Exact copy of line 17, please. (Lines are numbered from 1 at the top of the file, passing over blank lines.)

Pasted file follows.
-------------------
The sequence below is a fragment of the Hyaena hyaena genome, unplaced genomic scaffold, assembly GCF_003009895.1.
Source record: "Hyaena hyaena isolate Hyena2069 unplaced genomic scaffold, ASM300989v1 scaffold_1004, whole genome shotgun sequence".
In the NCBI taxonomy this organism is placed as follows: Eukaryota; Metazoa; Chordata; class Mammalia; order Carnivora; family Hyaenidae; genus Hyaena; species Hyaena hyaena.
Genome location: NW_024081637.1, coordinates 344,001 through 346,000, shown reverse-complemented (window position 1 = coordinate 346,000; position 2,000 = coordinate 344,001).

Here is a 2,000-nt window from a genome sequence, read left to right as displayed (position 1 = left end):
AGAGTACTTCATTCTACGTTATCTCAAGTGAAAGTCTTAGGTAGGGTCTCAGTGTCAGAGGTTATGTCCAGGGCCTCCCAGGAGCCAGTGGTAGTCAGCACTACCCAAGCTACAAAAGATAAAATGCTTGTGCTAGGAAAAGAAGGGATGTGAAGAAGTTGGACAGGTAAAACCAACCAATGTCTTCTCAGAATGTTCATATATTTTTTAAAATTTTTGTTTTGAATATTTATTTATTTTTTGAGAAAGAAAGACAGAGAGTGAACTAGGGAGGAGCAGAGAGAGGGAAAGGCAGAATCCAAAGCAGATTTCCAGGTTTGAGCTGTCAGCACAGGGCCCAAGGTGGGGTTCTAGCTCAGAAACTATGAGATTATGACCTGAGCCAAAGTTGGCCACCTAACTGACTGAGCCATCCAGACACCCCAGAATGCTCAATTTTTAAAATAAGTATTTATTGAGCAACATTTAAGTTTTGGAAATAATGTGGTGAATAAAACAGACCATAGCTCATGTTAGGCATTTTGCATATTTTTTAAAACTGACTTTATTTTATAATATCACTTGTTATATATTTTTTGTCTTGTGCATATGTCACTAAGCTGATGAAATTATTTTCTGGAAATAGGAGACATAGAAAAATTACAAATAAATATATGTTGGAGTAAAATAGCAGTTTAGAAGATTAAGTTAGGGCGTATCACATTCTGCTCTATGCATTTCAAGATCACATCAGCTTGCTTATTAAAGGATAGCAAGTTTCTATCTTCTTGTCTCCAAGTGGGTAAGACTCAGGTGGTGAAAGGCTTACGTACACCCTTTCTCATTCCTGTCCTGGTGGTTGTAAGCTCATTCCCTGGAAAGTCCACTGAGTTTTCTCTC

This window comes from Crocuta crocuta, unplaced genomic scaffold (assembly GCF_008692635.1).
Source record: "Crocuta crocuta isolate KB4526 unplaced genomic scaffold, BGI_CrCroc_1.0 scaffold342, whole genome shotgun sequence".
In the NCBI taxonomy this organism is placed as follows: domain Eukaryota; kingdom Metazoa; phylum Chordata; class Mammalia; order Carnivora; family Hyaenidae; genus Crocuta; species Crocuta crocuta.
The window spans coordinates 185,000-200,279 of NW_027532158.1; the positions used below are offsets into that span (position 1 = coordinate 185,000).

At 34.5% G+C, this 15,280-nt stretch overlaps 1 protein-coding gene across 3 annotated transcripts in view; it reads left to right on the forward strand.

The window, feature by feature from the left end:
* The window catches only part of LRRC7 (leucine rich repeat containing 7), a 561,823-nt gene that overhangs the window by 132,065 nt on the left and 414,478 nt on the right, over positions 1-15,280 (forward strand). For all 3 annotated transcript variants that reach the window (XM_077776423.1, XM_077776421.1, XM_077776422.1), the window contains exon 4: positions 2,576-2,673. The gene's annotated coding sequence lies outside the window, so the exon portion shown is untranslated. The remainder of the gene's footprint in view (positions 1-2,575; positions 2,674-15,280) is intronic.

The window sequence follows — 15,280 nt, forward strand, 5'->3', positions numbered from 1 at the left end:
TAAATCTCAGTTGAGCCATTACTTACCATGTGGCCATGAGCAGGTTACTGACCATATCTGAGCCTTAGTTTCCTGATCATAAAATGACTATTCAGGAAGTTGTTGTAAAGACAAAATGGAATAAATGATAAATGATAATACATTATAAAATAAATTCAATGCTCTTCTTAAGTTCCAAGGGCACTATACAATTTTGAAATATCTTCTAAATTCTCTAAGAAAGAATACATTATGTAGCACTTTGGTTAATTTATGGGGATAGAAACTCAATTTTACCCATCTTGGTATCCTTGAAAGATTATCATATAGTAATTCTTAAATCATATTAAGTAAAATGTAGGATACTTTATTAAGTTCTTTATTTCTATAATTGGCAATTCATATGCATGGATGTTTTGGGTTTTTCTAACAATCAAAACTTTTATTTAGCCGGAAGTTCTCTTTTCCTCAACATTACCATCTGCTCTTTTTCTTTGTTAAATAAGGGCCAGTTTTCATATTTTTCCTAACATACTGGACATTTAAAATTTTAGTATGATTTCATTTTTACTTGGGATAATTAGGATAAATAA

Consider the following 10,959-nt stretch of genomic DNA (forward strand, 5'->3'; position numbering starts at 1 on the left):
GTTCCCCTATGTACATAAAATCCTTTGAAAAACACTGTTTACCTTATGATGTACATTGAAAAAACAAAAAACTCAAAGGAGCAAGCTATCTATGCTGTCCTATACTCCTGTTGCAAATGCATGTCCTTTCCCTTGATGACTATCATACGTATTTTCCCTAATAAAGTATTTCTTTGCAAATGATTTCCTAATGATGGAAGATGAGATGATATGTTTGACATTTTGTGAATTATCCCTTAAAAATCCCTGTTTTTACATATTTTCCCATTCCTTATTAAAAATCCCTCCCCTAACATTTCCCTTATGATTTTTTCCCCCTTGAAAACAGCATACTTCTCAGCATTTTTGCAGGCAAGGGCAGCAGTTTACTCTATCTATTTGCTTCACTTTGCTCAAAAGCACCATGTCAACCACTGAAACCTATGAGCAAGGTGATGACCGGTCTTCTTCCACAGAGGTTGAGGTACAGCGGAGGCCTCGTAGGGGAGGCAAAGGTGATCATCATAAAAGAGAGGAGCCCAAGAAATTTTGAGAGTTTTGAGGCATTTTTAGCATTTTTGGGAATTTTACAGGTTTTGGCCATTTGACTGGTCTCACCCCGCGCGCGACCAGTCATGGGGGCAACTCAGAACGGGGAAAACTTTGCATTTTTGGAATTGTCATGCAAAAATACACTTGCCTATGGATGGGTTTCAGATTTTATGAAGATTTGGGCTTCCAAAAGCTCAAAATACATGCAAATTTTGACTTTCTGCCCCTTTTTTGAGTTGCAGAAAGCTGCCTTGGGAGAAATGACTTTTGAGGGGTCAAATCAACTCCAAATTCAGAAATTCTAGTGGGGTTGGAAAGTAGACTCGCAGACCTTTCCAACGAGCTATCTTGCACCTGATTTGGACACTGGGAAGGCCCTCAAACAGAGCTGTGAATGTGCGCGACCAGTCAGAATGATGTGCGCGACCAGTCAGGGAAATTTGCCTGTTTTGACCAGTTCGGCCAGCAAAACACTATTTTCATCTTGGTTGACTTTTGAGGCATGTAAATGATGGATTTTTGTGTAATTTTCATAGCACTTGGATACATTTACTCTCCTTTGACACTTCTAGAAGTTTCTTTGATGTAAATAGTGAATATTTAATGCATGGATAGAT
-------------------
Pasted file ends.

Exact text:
GTTCCCCTATGTACATAAAATCCTTTGAAAAACACTGTTTACCTTATGATGTACATTGAAAAAACAAAAAACTCAAAGGAGCAAGCTATCTATGCTGTCCTATACTCCTGTTGCAAATGCATGTCCTTTCCCTTGATGACTATCATACGTATTTTCCCTAATAAAGTATTTCTTTGCAAATGATTTCCTAATGATGGAAGATGAGATGATATGTTTGACATTTTGTGAATTATCCCTTAAAAATCCCTGTTTTTACATATTTTCCCATTCCTTATTAAAAATCCCTCCCCTAACATTTCCCTTATGATTTTTTCCCCCTTGAAAACAGCATACTTCTCAGCATTTTTGCAGGCAAGGGCAGCAGTTTACTCTATCTATTTGCTTCACTTTGCTCAAAAGCACCATGTCAACCACTGAAACCTATGAGCAAGGTGATGACCGGTCTTCTTCCACAGAGGTTGAGGTACAGCGGAGGCCTCGTAGGGGAGGCAAAGGTGATCATCATAAAAGAGAGGAGCCCAAGAAATTTTGAGAGTTTTGAGGCATTTTTAGCATTTTTGGGAATTTTACAGGTTTTGGCCATTTGACTGGTCTCACCCCGCGCGCGACCAGTCATGGGGGCAACTCAGAACGGGGAAAACTTTGCATTTTTGGAATTGTCATGCAAAAATACACTTGCCTATGGATGGGTTTCAGATTTTATGAAGATTTGGGCTTCCAAAAGCTCAAAATACATGCAAATTTTGACTTTCTGCCCCTTTTTTGAGTTGCAGAAAGCTGCCTTGGGAGAAATGACTTTTGAGGGGTCAAATCAACTCCAAATTCAGAAATTCTAGTGGGGTTGGAAAGTAGACTCGCAGACCTTTCCAACGAGCTATCTTGCACCTGATTTGGACACTGGGAAGGCCCTCAAACAGAGCTGTGAATGTGCGCGACCAGTCAGAATGATGTGCGCGACCAGTCAGGGAAATTTGCCTGTTTTGACCAGTTCGGCCAGCAAAACACTATTTTCATCTTGGTTGACTTTTGAGGCATGTAAATGATGGATTTTTGTGTAATTTTCATAGCACTTGGATACATTTACTCTCCTTTGACACTTCTAGAAGTTTCTTTGATGTAAATAGTGAATATTTAATGCATGGATAGAT